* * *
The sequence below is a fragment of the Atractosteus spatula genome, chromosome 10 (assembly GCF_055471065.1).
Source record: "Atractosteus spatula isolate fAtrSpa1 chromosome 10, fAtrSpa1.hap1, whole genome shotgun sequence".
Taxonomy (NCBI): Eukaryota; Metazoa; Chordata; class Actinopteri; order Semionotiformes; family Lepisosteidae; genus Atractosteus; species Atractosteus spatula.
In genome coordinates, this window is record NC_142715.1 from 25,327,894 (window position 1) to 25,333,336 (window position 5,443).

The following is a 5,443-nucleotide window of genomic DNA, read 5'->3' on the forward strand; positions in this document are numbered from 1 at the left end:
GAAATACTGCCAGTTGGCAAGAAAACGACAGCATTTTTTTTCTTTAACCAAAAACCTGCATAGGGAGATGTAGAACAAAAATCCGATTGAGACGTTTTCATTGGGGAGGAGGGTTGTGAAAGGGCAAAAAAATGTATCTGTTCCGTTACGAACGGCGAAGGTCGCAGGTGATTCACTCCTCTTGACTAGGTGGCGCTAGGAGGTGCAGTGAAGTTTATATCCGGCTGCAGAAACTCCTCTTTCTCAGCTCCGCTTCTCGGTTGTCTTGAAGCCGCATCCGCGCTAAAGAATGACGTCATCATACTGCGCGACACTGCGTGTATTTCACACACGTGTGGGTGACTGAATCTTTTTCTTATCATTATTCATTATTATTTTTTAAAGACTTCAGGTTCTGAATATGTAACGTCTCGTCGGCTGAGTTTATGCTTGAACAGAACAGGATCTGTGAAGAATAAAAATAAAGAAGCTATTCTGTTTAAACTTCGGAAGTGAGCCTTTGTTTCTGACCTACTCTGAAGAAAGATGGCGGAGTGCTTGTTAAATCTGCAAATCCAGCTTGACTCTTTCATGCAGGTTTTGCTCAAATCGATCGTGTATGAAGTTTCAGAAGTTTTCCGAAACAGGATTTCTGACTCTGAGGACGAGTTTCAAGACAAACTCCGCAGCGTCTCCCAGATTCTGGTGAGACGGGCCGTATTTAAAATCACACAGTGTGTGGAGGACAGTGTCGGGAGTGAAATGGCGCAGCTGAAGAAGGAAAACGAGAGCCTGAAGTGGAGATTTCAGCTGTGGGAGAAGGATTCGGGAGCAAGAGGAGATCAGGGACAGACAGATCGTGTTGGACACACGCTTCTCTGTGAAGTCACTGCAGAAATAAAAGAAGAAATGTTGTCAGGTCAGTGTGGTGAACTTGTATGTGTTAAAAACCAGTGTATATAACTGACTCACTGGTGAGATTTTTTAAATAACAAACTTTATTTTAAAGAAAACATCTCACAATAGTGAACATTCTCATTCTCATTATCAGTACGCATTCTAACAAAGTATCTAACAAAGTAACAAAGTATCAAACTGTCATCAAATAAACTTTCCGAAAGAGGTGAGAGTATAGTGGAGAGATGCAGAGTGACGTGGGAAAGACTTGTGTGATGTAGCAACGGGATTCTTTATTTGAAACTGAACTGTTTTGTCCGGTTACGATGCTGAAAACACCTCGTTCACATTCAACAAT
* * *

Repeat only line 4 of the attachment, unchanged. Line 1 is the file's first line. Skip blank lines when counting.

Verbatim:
In genome coordinates, this window is record NC_142715.1 from 25,327,894 (window position 1) to 25,333,336 (window position 5,443).